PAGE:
The major task in evaluating a child with a motility abnormality is trying to determine whether it is caused by a "common strabismus" or a potentially more serious acquired disorder. The acute nature of the presentation, which is often helpful in adults, can be confusing in children as many benign entities such as accommodative esotropia can "suddenly" appear. In addition, many congenital motility disturbances such as Brown's syndrome and Duane's syndrome can go unnoticed for quite some time. Careful observation for compensatory head positions, variability, or signs of aberrant regeneration may give a clue as to the acquired nature of the disorder. Examination of old photographs can be extremely useful in dating the onset of the strabismus. Because strabismus is often secondary to other ophthalmic abnormalities, a thorough eye exam including cycloplegic refraction (to rule out accommodative factors) is necessary. Because most neuro-ophthalmic motility disorders result from a weakness of one or more of the extraocular muscles, the motility evaluation hinges on whether the ocular rotations are normal. Although this can be difficult in children, various methods are available.
Begin by having the child look in the various fields of gaze. Colorful toys, noisy objects, or lights can be helpful in accomplishing this task. Occasionally, the child will resist looking in certain gaze positions, and other methods must be employed to assess a limitation. One of the most useful is the "doll's head maneuver." Because the child is often very apprehensive, he or she will remain fixated on the examiner instead of looking at the toy or light. In such circumstances, the examiner can rotate the child's head, thereby forcing the eyes into the desired position (Fig. 2-5). In doing so, any weakness can be determined just as effectively as having the child look into that gaze position.
A second maneuver using the same vestibular response can be employed with very young infants. It involves having the examiner rotate the infant in a circle (Fig. 2-6). This action stimulates the semicircular canals and forces the infant's eyes toward the direction of rotation.7 Its main utility is in horizontal motility defects. This action also causes a jerk nystagmus to occur upon cessation, with the fast component to the opposite direction. Thus, when rotating an infant to the examiner's right, the child will exhibit a deviation to its left (examiner's right) with a right jerk nystagmus. This approach is extremely helpful in identifying sixth nerve palsies.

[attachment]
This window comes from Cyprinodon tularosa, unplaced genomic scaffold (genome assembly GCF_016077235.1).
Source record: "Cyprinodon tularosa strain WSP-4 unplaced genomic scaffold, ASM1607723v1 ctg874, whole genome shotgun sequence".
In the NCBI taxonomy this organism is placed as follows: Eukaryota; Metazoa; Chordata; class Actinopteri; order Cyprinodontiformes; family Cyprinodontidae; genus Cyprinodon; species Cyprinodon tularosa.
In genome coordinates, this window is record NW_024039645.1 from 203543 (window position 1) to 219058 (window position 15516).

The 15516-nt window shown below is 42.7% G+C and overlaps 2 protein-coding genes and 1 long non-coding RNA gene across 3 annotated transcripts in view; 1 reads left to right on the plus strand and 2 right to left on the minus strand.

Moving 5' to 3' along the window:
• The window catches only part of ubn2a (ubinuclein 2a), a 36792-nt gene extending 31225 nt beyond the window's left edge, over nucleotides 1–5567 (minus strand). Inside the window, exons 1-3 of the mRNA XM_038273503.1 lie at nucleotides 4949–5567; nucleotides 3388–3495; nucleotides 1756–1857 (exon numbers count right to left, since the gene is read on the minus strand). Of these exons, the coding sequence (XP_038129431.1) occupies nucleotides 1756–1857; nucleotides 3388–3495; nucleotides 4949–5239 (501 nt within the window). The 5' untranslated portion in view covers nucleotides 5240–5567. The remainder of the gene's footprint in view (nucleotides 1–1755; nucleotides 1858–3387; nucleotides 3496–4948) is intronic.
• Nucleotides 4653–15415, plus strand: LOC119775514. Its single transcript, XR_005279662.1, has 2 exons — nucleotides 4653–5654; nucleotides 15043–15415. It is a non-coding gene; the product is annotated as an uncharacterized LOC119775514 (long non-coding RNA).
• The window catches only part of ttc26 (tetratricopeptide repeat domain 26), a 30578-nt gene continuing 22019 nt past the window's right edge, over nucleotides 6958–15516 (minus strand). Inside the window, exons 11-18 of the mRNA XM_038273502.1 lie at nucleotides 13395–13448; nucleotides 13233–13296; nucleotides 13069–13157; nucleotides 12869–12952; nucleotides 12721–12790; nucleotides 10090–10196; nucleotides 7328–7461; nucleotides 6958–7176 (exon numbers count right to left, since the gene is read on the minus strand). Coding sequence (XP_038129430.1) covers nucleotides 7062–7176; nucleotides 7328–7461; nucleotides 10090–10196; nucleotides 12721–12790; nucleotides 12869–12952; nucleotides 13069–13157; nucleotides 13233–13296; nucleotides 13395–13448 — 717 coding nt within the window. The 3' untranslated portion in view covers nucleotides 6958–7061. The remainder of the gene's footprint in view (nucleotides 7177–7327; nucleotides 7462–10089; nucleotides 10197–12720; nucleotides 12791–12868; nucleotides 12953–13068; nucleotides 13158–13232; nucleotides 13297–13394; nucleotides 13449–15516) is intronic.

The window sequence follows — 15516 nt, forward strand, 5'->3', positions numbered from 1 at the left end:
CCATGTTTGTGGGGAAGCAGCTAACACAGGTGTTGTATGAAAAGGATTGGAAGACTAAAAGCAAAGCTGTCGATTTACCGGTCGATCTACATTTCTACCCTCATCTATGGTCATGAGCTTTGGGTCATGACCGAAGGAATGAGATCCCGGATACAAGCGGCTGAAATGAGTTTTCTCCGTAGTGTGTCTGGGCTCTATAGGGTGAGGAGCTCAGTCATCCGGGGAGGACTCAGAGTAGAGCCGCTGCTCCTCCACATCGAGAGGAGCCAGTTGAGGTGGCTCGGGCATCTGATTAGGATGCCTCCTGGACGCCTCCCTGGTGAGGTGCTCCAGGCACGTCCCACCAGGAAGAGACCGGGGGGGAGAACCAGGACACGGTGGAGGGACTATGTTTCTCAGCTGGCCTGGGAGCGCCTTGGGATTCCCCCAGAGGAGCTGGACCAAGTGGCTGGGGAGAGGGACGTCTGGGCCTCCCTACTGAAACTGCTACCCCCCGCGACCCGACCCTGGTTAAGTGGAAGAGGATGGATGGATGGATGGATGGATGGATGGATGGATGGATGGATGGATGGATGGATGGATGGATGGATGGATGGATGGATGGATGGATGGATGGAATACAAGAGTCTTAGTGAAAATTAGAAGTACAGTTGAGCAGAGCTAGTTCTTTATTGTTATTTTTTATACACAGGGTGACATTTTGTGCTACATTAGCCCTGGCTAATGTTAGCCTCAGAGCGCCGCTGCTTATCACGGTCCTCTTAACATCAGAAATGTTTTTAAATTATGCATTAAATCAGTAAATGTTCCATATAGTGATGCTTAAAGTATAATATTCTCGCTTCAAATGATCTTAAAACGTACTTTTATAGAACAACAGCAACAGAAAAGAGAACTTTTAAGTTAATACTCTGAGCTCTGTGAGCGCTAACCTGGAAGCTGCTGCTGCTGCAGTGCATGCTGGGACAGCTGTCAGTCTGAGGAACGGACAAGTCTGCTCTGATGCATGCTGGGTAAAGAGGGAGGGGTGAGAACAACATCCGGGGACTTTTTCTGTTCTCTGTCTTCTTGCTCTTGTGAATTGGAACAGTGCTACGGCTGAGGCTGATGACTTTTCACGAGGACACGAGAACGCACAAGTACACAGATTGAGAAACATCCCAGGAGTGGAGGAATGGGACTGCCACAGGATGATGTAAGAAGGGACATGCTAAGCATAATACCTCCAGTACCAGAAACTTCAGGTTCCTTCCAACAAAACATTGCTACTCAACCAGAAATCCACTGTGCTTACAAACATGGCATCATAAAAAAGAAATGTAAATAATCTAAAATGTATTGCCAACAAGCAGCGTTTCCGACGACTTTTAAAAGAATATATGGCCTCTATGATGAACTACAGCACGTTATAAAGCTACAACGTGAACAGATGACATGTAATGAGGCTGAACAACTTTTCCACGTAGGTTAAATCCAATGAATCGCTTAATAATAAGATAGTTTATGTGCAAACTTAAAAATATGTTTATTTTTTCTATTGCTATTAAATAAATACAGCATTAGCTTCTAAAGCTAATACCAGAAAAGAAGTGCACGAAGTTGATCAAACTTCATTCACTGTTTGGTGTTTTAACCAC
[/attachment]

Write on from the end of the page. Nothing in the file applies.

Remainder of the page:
Occasionally, a child presents with an esotropia and, because of strong visual cross-fixation, attempts at assessing abduction are futile. In such circumstances, a trial of alternately patching the eyes in the clinic or at home may demonstrate the patient's normal ocular rotation. The Bielschowsky head tilt
test, although not usually quantifiable in young children, can be used to detect an isolated cyclovertical muscle paresis. A vertical deviation seen while tilting the child's head to the side should raise the suspicion that a paralytic condition exists and further investigation is warranted.
Last, one can use the optokinetic drum or tape to assess ocular motor function. By rotating the drum to the patient's left, a pursuit movement to the left followed by a fast eye movement to the right (saccade) is elicited. Optokinetic testing is useful for monocular motility disorders because it helps demonstrate slower incomplete saccadic movements in paralytic extraocular conditions that are neurogenic, myoneural, or myopathic.7 In addition, it can help to demonstrate weaknesses of gaze function and the absence of saccades in the presence of pursuit movements (congenital motor apraxia).
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